US4995556A (en) * 1988-01-25 1991-02-26 Arnold Iii Benjamin L Unitized sodium bicarbonate deodorizer
US5914294A (en) * 1996-04-23 1999-06-22 Applied Ceramics, Inc. Adsorptive monolith including activated carbon and method for making said monlith
US6171373B1 (en) * 1996-04-23 2001-01-09 Applied Ceramics, Inc. Adsorptive monolith including activated carbon, method for making said monolith, and method for adsorbing chemical agents from fluid streams
US6645271B2 (en) 2001-06-08 2003-11-11 Donaldson Company, Inc. Adsorption element and methods
US20040069146A1 (en) * 2002-07-31 2004-04-15 Carter Steven Alan Adsorptive duct for contaminant removal, and methods
US20050092176A1 (en) * 2001-06-08 2005-05-05 Lefei Ding Adsorptive filter element and methods
US6997977B2 (en) 2002-07-31 2006-02-14 Donaldson Company, Inc. Adsorptive duct for contaminant removal, and methods
US20060166818A1 (en) * 2005-01-21 2006-07-27 Thomas Powers Resin bonded sorbent
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US20080207441A1 (en) * 2005-01-21 2008-08-28 Multisorb Technologies, Inc. Resin bonded sorbent
US20110108021A1 (en) * 2009-11-11 2011-05-12 Carbo-UA Limited Compositions and processes for sugar treatment
US20110237422A1 (en) * 2005-01-21 2011-09-29 Multisorb Technologies Resin bonded sorbent
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US2872336A (en) * 1956-08-09 1959-02-03 Columbian Carbon Carbon black pellet and method for producing same
CA575241A (en) * 1959-05-05 J. M. Huber Corporation Carbon treated with alkaline earth mahogany sulfonate
US2933455A (en) * 1955-01-06 1960-04-19 Union Carbide Corp Adsorbent briquets for combined odor and moisture removal
US3203754A (en) * 1962-03-29 1965-08-31 Davies Young Soap Company Dry cleaning apparatus and method
US3309166A (en) * 1963-08-23 1967-03-14 Moncada Alfonso Method of purifying dry cleaning solvents

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CA575241A (en) * 1959-05-05 J. M. Huber Corporation Carbon treated with alkaline earth mahogany sulfonate
US2024981A (en) * 1930-10-31 1935-12-17 Emery Industries Inc Absorbefacient for dry-cleaning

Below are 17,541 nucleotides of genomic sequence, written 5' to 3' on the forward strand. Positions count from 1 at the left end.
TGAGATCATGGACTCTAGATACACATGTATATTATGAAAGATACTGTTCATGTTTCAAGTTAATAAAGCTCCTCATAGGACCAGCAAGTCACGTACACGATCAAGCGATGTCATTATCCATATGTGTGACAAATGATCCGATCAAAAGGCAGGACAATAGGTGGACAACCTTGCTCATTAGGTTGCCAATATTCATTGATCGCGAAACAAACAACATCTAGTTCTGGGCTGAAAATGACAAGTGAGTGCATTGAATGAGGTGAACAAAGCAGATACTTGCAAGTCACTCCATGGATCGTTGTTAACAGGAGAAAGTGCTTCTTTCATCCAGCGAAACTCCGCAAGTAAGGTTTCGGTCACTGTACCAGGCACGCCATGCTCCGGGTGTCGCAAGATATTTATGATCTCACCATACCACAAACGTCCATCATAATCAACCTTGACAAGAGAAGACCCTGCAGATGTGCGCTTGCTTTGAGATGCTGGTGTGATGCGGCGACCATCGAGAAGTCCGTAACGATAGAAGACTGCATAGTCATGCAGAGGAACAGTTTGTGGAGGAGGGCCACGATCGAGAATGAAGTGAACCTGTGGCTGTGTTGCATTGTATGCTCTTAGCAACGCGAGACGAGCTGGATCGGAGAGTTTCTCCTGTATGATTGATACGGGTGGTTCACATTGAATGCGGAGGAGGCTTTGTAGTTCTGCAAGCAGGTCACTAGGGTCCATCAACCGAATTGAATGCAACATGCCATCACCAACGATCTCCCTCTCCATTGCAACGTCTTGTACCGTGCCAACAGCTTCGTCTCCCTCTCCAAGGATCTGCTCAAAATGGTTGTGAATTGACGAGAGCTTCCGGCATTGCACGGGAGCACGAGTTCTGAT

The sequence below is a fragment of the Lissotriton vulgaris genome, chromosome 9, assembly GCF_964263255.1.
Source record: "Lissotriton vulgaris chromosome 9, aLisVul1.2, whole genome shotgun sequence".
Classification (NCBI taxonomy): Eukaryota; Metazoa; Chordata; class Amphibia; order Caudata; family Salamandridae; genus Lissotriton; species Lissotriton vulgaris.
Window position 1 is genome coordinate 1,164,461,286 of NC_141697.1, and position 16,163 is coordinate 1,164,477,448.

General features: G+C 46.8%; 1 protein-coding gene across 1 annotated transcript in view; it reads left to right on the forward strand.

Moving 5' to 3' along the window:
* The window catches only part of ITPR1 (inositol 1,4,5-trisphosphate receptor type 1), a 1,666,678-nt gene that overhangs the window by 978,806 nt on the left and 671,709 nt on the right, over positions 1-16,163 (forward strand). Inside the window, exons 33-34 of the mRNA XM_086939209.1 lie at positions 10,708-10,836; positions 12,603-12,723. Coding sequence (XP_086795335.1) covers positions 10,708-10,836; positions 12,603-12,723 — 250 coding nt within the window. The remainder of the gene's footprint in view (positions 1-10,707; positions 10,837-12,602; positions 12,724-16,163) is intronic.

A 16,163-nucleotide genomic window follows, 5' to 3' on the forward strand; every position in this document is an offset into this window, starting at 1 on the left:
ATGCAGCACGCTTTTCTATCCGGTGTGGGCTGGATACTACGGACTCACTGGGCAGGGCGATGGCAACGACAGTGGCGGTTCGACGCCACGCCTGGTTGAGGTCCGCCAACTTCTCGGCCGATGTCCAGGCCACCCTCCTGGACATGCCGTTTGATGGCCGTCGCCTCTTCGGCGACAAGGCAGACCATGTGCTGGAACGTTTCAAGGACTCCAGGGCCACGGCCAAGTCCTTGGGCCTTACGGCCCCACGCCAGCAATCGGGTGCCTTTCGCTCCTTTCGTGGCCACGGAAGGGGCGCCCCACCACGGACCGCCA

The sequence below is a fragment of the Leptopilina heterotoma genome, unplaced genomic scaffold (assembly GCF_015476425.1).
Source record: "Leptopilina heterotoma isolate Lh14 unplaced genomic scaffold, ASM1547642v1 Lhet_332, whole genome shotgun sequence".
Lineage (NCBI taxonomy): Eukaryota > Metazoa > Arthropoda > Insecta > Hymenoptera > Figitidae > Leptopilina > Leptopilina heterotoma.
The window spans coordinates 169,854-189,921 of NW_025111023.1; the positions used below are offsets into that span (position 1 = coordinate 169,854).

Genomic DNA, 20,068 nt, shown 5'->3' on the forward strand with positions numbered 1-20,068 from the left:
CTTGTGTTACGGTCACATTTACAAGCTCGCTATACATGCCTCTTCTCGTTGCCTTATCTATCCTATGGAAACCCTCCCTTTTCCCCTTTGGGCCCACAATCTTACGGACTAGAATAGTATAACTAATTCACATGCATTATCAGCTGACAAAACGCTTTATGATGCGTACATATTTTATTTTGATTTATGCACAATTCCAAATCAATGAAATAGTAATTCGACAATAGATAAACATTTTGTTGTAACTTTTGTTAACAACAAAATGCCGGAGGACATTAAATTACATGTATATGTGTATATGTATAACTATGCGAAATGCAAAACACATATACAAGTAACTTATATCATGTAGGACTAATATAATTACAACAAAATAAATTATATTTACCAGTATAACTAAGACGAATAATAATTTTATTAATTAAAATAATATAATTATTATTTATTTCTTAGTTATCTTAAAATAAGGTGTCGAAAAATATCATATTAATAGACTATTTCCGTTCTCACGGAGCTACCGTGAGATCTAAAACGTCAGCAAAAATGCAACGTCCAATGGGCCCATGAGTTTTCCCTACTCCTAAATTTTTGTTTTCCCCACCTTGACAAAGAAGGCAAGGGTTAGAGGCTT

US2933455A (en) * 1955-01-06 1960-04-19 Union Carbide Corp Adsorbent briquets for combined odor and moisture removal
US2872336A (en) * 1956-08-09 1959-02-03 Columbian Carbon Carbon black pellet and method for producing same
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Cited By (42)

* Cited by examiner, † Cited by third party
Publication number Priority date Publication date Assignee Title
US3901823A (en) * 1971-11-18 1975-08-26 Westvaco Corp Agglomerating activated carbon
US3920582A (en) * 1973-01-17 1975-11-18 Imi Tami Institute Research Solid catalyst for heterogeneous reactions
US3950251A (en) * 1974-03-25 1976-04-13 Rayne International Filter with quick-connect coupling
JPS5139594A (en) * 1974-10-01 1976-04-02 Pacific Metals Co Ltd
US4013566A (en) * 1975-04-07 1977-03-22 Adsorbex, Incorporated Flexible desiccant body
US4517308A (en) * 1981-09-04 1985-05-14 Collo Gmbh Method of producing a sorptive body, particularly for eliminating odors, air freshening, etc. and the resultant product
US4677086A (en) * 1984-05-18 1987-06-30 Westvaco Corporation Shaped wood-based active carbon
US4790859A (en) * 1986-10-18 1988-12-13 Kanebo, Ltd. Method of separating gaseous mixture
US4933314A (en) * 1987-03-10 1990-06-12 Kanebo Ltd. Molecular sieving carbon
US4830816A (en) * 1987-10-13 1989-05-16 Westinghouse Electric Corp. Getter trap for removing hydrogen and oxygen from a liquid metal
US4995556A (en) * 1988-01-25 1991-02-26 Arnold Iii Benjamin L Unitized sodium bicarbonate deodorizer
US5914294A (en) * 1996-04-23 1999-06-22 Applied Ceramics, Inc. Adsorptive monolith including activated carbon and method for making said monlith
US6171373B1 (en) * 1996-04-23 2001-01-09 Applied Ceramics, Inc. Adsorptive monolith including activated carbon, method for making said monolith, and method for adsorbing chemical agents from fluid streams
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GB1124878A (en) 1968-08-21 application